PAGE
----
Scientists discover key to hepatitis A virus replication

New York: US scientists have discovered how a protein and enzymes interact to allow the hepatitis A virus to replicate. They also used a known drug to stop viral replication in an animal model.

While there is vaccination available for hepatitis A virus, there are currently no treatments for the disease that can exist for long periods of time in the environment, such as on our hands and in food and water.

Globally, tens of millions of hepatitis A infections occur each year. Symptoms include fever, abdominal pain, jaundice, nausea, and loss of appetite and sense of taste.

The team from University of North Carolina discovered that replication requires specific interactions between the human protein ZCCHC14, a protein that interacts with zinc and binds to RNA, and a group of enzymes called TENT4 poly(A) polymerases.

They also found that the oral compound RG7834 stopped replication at a key step, making it impossible for the virus to infect liver cells.

These findings, published in the Proceedings of the National Academy of Sciences, are the first to demonstrate an effective drug treatment against hepatitis A in an animal model of the disease.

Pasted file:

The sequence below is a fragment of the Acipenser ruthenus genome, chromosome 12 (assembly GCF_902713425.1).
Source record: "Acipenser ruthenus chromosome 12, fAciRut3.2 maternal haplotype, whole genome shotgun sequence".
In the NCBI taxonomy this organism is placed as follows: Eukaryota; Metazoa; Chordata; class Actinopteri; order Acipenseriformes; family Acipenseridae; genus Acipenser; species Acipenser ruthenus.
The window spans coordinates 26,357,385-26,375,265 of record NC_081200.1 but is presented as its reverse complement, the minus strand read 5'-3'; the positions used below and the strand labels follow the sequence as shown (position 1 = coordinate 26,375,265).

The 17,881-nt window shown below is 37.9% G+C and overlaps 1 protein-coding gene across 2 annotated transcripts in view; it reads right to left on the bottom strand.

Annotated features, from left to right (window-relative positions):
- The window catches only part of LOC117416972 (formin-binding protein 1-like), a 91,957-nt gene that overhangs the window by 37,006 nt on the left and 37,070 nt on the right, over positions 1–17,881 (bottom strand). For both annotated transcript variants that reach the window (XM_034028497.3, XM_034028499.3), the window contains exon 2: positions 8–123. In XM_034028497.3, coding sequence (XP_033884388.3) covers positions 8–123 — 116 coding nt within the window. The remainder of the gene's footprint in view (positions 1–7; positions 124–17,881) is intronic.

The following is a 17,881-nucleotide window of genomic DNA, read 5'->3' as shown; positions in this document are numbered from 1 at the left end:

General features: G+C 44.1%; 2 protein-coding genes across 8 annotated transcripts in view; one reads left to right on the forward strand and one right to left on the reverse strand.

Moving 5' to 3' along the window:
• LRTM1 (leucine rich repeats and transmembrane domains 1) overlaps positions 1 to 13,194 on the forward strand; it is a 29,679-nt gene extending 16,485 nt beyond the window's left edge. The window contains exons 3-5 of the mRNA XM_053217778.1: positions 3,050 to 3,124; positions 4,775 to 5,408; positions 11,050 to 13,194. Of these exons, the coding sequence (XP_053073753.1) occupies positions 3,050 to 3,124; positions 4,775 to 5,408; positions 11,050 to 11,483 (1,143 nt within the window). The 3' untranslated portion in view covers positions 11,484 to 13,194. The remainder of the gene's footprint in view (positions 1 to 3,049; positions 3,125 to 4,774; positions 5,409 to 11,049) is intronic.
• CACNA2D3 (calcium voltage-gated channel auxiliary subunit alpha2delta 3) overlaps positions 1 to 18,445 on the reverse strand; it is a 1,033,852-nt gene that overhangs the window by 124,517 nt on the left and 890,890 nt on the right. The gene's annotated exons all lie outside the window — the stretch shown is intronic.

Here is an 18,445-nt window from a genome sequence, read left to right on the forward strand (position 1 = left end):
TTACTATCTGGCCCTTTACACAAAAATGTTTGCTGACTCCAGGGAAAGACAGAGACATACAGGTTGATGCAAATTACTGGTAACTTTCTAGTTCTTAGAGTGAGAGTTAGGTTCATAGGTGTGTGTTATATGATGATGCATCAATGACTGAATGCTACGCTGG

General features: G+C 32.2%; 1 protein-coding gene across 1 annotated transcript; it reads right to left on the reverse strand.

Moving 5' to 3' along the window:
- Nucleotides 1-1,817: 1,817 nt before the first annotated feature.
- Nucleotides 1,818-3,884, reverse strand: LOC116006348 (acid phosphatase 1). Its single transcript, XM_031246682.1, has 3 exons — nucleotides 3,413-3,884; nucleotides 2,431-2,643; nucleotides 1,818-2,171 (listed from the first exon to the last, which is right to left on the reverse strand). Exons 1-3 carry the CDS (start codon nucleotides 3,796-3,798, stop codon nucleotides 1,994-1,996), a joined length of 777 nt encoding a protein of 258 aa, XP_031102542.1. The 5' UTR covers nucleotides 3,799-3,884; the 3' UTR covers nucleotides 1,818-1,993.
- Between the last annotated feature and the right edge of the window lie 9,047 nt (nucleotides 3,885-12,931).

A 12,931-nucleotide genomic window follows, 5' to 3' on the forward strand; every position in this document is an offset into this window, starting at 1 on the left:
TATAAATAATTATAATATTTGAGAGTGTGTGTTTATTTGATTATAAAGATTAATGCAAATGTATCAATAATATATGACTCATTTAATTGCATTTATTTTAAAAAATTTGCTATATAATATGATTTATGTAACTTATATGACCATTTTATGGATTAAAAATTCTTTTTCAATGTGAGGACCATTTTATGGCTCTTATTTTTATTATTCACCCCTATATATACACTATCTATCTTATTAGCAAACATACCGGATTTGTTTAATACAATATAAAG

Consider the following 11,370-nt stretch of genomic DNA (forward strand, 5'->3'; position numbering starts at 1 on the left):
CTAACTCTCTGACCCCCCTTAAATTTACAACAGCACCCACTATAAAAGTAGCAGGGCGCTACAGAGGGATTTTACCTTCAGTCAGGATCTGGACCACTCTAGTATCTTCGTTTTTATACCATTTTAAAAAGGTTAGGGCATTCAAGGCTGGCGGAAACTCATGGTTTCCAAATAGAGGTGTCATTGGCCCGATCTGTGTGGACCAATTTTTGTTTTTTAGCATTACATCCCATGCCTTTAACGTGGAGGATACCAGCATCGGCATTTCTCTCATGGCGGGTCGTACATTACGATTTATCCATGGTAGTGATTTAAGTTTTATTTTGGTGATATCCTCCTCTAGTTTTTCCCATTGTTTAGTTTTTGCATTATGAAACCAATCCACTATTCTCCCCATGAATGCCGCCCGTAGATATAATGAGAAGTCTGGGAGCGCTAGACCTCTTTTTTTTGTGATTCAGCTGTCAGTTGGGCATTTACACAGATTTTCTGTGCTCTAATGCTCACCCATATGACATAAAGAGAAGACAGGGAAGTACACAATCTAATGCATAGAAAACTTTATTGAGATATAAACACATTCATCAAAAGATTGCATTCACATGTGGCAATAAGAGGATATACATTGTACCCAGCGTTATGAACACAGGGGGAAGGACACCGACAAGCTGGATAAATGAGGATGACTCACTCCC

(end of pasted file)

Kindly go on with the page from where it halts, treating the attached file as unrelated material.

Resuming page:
“Our research demonstrates that targeting this protein complex with an orally delivered, small-molecule therapeutic halts viral replication and reverses liver inflammation in a mouse model of hepatitis A, providing proof-of-principle for antiviral therapy and the means to stop the spread of hepatitis A in outbreak settings,” said Stanley M. Lemon, Professor in the University’s Department of Medicine.

“We found ZCCHC14 binds very specifically to a certain part of hepatitis A’s RNA, the molecule that contains the virus’s genetic information. And as a result of that binding, the virus is able to recruit TENT4 from the human cell,” he added.

In normal human biology, TENT4 is part of an RNA-modification process during cell growth. Essentially, HAV hijacks TENT4 and uses it to replicate its own genome.

The study suggested that stopping TENT4 recruitment could stop viral replication and limit disease.

The team then tested the compound RG7834, and found that the oral compound dramatically diminished the virus’s ability to cause liver injury in mice that had been genetically modified to develop hepatitis A infection and disease.

The research suggests the compound was safe at the dose used in this study.

While “this compound is a long way from human use”, Lemon said, “it points the path to an effective way to treat a disease for which we have no treatment at all”.




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